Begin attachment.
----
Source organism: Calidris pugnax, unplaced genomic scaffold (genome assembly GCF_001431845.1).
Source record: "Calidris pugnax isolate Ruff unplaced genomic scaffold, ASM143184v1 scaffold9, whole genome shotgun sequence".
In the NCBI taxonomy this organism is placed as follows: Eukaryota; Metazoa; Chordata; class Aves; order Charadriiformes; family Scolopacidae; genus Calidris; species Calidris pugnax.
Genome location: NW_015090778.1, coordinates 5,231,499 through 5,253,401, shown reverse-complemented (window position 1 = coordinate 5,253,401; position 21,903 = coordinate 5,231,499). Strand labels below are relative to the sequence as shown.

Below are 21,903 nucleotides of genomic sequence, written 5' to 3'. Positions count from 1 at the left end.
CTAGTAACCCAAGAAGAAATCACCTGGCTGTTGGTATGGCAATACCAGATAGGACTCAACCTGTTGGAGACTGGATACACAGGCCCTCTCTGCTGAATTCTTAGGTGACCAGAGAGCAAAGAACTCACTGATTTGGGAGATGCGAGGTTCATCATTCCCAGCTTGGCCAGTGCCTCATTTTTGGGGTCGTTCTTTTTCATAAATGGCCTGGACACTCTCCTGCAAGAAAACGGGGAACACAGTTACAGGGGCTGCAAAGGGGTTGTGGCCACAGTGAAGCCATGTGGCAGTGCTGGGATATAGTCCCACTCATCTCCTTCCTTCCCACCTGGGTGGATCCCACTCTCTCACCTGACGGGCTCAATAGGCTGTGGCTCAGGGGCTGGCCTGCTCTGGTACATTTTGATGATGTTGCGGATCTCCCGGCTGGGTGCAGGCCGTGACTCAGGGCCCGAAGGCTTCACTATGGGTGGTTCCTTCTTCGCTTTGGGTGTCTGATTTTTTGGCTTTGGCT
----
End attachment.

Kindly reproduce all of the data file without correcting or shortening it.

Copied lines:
Source organism: Calidris pugnax, unplaced genomic scaffold (genome assembly GCF_001431845.1).
Source record: "Calidris pugnax isolate Ruff unplaced genomic scaffold, ASM143184v1 scaffold9, whole genome shotgun sequence".
In the NCBI taxonomy this organism is placed as follows: Eukaryota; Metazoa; Chordata; class Aves; order Charadriiformes; family Scolopacidae; genus Calidris; species Calidris pugnax.
Genome location: NW_015090778.1, coordinates 5,231,499 through 5,253,401, shown reverse-complemented (window position 1 = coordinate 5,253,401; position 21,903 = coordinate 5,231,499). Strand labels below are relative to the sequence as shown.

Below are 21,903 nucleotides of genomic sequence, written 5' to 3'. Positions count from 1 at the left end.
CTAGTAACCCAAGAAGAAATCACCTGGCTGTTGGTATGGCAATACCAGATAGGACTCAACCTGTTGGAGACTGGATACACAGGCCCTCTCTGCTGAATTCTTAGGTGACCAGAGAGCAAAGAACTCACTGATTTGGGAGATGCGAGGTTCATCATTCCCAGCTTGGCCAGTGCCTCATTTTTGGGGTCGTTCTTTTTCATAAATGGCCTGGACACTCTCCTGCAAGAAAACGGGGAACACAGTTACAGGGGCTGCAAAGGGGTTGTGGCCACAGTGAAGCCATGTGGCAGTGCTGGGATATAGTCCCACTCATCTCCTTCCTTCCCACCTGGGTGGATCCCACTCTCTCACCTGACGGGCTCAATAGGCTGTGGCTCAGGGGCTGGCCTGCTCTGGTACATTTTGATGATGTTGCGGATCTCCCGGCTGGGTGCAGGCCGTGACTCAGGGCCCGAAGGCTTCACTATGGGTGGTTCCTTCTTCGCTTTGGGTGTCTGATTTTTTGGCTTTGGCT